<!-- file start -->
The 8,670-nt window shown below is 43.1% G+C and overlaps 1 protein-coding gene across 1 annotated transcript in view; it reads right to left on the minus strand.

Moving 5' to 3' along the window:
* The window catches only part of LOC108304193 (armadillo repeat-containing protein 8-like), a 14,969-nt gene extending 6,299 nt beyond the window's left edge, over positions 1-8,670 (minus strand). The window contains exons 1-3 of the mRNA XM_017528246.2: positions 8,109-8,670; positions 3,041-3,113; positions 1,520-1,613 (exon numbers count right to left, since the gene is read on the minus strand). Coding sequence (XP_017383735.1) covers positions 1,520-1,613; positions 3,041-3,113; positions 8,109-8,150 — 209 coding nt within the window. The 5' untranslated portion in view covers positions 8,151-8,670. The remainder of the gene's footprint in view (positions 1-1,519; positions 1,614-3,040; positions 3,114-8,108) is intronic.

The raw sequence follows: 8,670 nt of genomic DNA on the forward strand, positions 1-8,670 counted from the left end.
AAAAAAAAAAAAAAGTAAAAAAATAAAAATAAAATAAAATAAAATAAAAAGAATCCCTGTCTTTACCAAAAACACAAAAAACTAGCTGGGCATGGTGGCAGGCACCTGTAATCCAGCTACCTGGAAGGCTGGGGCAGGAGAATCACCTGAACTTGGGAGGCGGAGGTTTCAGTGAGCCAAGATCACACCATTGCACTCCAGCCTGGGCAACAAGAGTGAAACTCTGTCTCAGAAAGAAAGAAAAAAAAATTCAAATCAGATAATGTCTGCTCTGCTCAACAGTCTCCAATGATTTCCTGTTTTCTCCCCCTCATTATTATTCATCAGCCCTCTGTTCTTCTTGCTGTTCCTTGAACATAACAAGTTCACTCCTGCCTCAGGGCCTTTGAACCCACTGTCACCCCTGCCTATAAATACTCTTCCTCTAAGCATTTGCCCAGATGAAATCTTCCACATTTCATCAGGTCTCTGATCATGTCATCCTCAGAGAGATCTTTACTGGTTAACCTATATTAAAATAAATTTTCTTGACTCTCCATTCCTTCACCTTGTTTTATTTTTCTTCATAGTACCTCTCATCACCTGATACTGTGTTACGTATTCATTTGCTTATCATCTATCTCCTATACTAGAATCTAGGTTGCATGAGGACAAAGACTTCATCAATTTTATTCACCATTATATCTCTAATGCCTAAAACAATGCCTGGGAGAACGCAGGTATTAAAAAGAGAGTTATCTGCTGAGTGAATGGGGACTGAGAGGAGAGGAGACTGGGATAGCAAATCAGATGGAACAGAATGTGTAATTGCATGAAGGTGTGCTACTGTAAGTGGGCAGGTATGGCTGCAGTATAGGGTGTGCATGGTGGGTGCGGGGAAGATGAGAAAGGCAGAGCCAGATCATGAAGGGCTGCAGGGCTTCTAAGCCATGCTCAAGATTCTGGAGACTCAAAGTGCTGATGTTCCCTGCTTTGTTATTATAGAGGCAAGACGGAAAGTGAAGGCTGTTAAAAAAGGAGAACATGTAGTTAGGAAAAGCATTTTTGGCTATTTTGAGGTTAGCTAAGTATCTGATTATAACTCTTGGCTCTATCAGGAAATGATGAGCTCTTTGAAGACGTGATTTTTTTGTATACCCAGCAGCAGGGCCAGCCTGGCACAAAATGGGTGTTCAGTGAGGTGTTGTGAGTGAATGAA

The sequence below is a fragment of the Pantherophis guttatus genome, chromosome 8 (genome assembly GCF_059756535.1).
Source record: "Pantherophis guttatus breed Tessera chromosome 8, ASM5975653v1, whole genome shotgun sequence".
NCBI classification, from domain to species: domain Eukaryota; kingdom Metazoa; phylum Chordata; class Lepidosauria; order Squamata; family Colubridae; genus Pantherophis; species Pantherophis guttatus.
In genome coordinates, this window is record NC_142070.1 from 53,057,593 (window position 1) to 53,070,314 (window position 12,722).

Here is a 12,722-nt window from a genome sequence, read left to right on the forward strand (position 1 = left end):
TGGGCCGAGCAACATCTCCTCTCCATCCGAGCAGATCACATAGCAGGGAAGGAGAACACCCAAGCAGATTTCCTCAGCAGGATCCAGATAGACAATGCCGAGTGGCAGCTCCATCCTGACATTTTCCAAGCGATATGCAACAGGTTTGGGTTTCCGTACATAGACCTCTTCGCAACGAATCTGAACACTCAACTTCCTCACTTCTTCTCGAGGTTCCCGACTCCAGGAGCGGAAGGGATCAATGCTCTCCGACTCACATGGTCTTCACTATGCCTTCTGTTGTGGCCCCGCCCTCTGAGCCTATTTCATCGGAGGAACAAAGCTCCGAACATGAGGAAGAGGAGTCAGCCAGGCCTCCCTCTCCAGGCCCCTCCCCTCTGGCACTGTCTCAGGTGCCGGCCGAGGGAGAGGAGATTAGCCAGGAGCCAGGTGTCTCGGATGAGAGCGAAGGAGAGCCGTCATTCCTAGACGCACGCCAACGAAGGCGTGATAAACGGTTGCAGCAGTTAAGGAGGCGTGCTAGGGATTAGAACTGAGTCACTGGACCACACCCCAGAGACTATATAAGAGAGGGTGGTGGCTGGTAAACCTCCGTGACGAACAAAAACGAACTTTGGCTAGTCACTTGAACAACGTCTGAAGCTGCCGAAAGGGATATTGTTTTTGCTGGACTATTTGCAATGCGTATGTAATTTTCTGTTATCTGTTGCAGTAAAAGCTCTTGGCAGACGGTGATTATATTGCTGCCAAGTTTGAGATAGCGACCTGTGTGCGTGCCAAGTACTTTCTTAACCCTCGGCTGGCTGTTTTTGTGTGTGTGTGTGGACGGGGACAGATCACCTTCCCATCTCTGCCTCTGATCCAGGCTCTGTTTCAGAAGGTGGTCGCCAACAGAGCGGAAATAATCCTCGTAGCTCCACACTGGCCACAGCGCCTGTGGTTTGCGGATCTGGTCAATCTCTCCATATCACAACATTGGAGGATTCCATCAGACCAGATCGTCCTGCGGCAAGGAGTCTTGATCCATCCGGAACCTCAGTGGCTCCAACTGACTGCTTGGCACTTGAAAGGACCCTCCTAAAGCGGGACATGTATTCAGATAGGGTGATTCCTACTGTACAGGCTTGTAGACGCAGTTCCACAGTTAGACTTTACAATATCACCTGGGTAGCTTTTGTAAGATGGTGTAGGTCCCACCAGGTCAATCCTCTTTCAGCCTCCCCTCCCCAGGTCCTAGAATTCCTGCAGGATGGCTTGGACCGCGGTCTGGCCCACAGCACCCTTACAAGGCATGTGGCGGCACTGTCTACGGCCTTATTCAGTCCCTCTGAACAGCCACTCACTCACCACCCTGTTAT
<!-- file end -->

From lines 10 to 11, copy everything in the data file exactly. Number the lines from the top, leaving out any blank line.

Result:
Here is a 12,722-nt window from a genome sequence, read left to right on the forward strand (position 1 = left end):
TGGGCCGAGCAACATCTCCTCTCCATCCGAGCAGATCACATAGCAGGGAAGGAGAACACCCAAGCAGATTTCCTCAGCAGGATCCAGATAGACAATGCCGAGTGGCAGCTCCATCCTGACATTTTCCAAGCGATATGCAACAGGTTTGGGTTTCCGTACATAGACCTCTTCGCAACGAATCTGAACACTCAACTTCCTCACTTCTTCTCGAGGTTCCCGACTCCAGGAGCGGAAGGGATCAATGCTCTCCGACTCACATGGTCTTCACTATGCCTTCTGTTGTGGCCCCGCCCTCTGAGCCTATTTCATCGGAGGAACAAAGCTCCGAACATGAGGAAGAGGAGTCAGCCAGGCCTCCCTCTCCAGGCCCCTCCCCTCTGGCACTGTCTCAGGTGCCGGCCGAGGGAGAGGAGATTAGCCAGGAGCCAGGTGTCTCGGATGAGAGCGAAGGAGAGCCGTCATTCCTAGACGCACGCCAACGAAGGCGTGATAAACGGTTGCAGCAGTTAAGGAGGCGTGCTAGGGATTAGAACTGAGTCACTGGACCACACCCCAGAGACTATATAAGAGAGGGTGGTGGCTGGTAAACCTCCGTGACGAACAAAAACGAACTTTGGCTAGTCACTTGAACAACGTCTGAAGCTGCCGAAAGGGATATTGTTTTTGCTGGACTATTTGCAATGCGTATGTAATTTTCTGTTATCTGTTGCAGTAAAAGCTCTTGGCAGACGGTGATTATATTGCTGCCAAGTTTGAGATAGCGACCTGTGTGCGTGCCAAGTACTTTCTTAACCCTCGGCTGGCTGTTTTTGTGTGTGTGTGTGGACGGGGACAGATCACCTTCCCATCTCTGCCTCTGATCCAGGCTCTGTTTCAGAAGGTGGTCGCCAACAGAGCGGAAATAATCCTCGTAGCTCCACACTGGCCACAGCGCCTGTGGTTTGCGGATCTGGTCAATCTCTCCATATCACAACATTGGAGGATTCCATCAGACCAGATCGTCCTGCGGCAAGGAGTCTTGATCCATCCGGAACCTCAGTGGCTCCAACTGACTGCTTGGCACTTGAAAGGACCCTCCTAAAGCGGGACATGTATTCAGATAGGGTGATTCCTACTGTACAGGCTTGTAGACGCAGTTCCACAGTTAGACTTTACAATATCACCTGGGTAGCTTTTGTAAGATGGTGTAGGTCCCACCAGGTCAATCCTCTTTCAGCCTCCCCTCCCCAGGTCCTAGAATTCCTGCAGGATGGCTTGGACCGCGGTCTGGCCCACAGCACCCTTACAAGGCATGTGGCGGCACTGTCTACGGCCTTATTCAGTCCCTCTGAACAGCCACTCACTCACCACCCTGTTAT